It didn’t take long for the latest Ford F-150 to receive a Chinese clone, but this could be the one case where the name of the copycat truck is cooler-sounding than the original. Just take a couple of minutes and let the name Foton Big General wash over you.
We recall sketching trucks in elementary school in the margins of our books, but even then the name Big General would have felt like “too much.” In this instance let’s give credit where credit is due and applaud Foton on unrestrained creativity when it comes to model name selection.
On a related note, it’s refreshing to see a pickup truck from China whose model name does sound like the name of a laserjet printer, something like XGM44002020L. It’s also refreshing to see an entirely foreign pickup truck clearly designed in the American tradition. This is a factor that’s difficult to appreciate without having seen trucks from many different parts of the world, as pickup trucks in the U.S., Canada and Mexico tend to be very different from offerings even in Australia.
But is the Big General all that big?
The truck’s styling could be confused for an American truck were it not for its actual size, which is said to be closer to the Ford Ranger than the Ford F-150. So the F-150-inspired front fascia is a full size smaller and is attached to what we’d call a midsize truck. And its engines are equally suited for foreign markets: a 2.5-liter turbodiesel is on the menu alongside a 2.0-liter gas engine. But then again, its ability to tow a horse trailer is probably not going to be trumpeted in manufacturer brochures.
So it’s really a Foton Brigadier General at most.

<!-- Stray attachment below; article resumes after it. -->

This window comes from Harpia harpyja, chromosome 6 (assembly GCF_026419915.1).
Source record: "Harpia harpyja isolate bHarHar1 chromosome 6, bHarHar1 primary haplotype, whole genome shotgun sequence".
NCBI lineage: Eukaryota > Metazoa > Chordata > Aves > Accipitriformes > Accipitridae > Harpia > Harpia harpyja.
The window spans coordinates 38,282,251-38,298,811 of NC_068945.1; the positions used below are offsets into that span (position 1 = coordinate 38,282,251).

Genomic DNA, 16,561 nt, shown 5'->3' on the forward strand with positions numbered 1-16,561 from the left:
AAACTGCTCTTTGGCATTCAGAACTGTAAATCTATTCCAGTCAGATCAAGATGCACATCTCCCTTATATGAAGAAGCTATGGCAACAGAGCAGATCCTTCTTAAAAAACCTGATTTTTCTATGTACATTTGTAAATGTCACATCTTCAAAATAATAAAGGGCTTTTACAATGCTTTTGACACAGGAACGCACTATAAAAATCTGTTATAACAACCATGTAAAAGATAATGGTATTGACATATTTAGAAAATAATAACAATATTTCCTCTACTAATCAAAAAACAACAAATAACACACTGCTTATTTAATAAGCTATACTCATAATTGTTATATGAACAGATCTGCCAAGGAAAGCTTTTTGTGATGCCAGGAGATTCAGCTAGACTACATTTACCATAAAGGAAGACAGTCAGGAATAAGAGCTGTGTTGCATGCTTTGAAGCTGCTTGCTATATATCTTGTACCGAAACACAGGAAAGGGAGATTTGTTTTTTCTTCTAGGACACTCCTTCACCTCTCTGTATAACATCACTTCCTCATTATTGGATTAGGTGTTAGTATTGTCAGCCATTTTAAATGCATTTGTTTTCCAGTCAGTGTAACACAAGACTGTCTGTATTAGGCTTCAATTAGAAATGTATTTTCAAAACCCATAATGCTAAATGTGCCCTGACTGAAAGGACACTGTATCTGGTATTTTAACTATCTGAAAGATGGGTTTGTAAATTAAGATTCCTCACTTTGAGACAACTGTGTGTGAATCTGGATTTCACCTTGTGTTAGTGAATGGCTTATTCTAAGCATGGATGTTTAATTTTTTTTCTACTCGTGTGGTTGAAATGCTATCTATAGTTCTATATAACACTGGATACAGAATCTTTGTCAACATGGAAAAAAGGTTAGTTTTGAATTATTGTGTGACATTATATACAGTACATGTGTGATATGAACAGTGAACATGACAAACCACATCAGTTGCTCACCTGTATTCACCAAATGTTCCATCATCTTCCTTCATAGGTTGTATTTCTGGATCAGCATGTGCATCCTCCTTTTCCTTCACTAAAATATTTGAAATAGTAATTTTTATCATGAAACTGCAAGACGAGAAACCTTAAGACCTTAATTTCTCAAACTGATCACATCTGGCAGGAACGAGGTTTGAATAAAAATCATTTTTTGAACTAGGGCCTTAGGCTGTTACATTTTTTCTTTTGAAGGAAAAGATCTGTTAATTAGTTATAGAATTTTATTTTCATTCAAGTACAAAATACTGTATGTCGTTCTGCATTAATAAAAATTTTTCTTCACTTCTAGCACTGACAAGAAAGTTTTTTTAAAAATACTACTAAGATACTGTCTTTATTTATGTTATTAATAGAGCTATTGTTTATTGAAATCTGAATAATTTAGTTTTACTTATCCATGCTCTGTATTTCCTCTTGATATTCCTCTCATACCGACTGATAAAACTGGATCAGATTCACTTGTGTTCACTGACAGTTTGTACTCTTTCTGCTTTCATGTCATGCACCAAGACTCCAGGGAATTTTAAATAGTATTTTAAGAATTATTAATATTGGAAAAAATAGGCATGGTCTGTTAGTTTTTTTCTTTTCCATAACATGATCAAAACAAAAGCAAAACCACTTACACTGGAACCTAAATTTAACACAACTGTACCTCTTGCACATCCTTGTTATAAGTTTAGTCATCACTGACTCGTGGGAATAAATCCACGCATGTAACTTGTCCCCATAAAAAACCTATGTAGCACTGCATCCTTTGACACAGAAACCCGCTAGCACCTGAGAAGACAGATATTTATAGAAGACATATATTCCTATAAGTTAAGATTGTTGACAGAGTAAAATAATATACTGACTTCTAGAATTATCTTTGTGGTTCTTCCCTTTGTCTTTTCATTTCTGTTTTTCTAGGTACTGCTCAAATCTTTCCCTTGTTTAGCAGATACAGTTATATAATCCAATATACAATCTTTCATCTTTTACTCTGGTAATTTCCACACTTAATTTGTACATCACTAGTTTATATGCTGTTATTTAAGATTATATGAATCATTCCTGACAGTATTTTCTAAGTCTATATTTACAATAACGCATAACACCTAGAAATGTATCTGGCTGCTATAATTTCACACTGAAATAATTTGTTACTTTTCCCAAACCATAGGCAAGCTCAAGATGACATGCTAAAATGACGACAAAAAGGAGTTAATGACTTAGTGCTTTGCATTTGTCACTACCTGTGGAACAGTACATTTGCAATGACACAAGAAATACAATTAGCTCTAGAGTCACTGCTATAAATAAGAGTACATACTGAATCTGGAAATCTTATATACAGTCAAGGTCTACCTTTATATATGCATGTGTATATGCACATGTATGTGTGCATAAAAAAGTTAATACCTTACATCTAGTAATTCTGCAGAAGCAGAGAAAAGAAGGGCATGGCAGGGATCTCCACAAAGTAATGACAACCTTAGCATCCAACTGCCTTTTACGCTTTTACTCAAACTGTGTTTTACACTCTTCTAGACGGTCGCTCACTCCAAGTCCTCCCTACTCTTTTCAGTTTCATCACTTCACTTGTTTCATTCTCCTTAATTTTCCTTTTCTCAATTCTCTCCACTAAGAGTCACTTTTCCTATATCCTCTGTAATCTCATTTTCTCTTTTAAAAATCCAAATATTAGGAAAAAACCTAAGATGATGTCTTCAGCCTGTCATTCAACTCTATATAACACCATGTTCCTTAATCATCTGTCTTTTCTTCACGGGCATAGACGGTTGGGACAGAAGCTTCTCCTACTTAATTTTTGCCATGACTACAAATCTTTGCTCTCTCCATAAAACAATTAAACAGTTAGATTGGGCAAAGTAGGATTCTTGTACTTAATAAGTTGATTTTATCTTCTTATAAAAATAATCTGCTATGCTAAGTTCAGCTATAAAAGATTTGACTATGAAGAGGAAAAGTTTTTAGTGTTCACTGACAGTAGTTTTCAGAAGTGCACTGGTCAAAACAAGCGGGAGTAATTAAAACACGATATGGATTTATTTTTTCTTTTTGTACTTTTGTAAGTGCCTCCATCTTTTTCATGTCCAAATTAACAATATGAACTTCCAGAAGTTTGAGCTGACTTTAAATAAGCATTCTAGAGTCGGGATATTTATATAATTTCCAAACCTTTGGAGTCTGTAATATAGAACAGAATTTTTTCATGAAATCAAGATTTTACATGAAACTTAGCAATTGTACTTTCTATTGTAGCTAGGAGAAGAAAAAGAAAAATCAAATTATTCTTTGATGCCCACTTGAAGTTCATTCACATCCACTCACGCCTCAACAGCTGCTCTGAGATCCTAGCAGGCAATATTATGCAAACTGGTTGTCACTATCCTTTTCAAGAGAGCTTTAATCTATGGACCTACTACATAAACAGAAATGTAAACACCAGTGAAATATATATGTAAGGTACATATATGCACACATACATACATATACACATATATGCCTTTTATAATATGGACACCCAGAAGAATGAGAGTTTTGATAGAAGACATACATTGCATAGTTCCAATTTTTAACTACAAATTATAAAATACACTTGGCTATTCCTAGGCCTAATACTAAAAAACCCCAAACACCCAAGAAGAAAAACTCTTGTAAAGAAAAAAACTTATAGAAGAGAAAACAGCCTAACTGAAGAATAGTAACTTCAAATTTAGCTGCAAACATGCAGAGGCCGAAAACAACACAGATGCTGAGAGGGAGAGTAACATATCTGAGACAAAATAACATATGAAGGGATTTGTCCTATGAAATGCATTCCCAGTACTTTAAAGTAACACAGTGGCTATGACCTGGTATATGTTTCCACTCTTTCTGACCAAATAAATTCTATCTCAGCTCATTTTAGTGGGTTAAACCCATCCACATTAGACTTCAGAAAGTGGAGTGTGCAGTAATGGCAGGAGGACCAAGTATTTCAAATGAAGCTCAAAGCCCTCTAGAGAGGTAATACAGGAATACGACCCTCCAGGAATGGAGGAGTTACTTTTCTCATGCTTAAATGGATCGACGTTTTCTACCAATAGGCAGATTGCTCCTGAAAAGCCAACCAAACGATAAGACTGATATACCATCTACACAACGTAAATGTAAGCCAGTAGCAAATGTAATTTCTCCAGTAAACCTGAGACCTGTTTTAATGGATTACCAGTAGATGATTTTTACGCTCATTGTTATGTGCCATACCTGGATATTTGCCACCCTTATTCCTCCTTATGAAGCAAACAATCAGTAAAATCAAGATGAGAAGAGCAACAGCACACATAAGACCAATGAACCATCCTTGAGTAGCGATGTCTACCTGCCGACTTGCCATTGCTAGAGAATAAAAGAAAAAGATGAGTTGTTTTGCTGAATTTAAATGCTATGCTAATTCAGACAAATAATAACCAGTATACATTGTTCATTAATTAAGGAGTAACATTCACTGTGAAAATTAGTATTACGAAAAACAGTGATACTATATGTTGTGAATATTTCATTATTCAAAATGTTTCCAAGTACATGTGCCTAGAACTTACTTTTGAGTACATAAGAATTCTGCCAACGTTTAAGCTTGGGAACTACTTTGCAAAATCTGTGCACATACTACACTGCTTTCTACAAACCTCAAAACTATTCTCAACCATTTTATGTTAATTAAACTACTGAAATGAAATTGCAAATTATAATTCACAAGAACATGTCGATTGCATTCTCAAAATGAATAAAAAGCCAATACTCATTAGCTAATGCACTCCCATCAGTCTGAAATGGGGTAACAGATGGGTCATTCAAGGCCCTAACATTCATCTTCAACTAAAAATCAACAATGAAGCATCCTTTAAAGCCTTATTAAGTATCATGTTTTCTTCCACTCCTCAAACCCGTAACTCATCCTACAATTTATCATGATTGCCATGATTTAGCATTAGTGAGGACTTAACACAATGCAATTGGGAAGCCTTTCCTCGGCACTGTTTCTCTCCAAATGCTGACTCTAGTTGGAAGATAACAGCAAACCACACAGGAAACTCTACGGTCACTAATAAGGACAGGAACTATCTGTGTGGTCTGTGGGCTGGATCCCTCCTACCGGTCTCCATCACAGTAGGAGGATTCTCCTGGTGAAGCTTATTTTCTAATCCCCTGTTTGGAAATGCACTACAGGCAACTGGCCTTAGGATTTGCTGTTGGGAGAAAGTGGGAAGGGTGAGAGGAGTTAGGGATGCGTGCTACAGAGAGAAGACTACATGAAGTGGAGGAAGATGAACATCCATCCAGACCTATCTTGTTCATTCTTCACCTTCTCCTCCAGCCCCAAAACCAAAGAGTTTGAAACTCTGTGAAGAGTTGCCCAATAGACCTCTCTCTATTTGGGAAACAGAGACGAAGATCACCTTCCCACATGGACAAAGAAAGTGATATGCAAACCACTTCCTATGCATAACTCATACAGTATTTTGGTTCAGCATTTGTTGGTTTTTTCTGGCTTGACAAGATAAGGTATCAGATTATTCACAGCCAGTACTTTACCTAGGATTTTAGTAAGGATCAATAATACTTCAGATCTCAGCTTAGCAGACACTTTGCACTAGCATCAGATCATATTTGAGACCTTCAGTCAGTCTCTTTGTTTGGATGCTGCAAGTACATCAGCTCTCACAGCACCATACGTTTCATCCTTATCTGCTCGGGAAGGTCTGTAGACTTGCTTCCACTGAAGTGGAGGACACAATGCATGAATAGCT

Speaking of Australia, the truck could end up being sold Down Under, which would be one of those rare situations when a western marque and its Chinese clone are offered in the same consumer market. Of course, this isn’t strictly a clone because the truck is really about the size of a Ford Ranger, so it may not be entirely correct to apply that label.
This is more of an inexpensive Halloween costume, the kind mostly consisting of a half-mask with a rubber band around the back side of the head, and a stretchy shirt and pants that your parents bought you for $11.99 and told you that you looked just like the real Iron Man, even though you were four feet tall at the time and you knew it wasn’t realistic.
Still, the presence of an original model and the imitator of its styling in the same consumer market doesn’t happen very often outside of China itself, but could happen in this case as Foton and other Chinese automakers have made progress in developing a customer base in Australasia in the past few years.
The most recent instance of the meme of Spider-Man pointing at Spider-Man was perhaps when the Range Rover Evoque and the LandWind X7 were both on sale in China at the same time. Surprising industry observers, Land Rover triumphed in a Chinese court after three years of litigation, obtaining an order from the court that mandated LandWind to stop manufacturing its copycat model. This was a landmark ruling, and we don’t recall this happening before or since because courts in China have usually yawned at such cases in the past.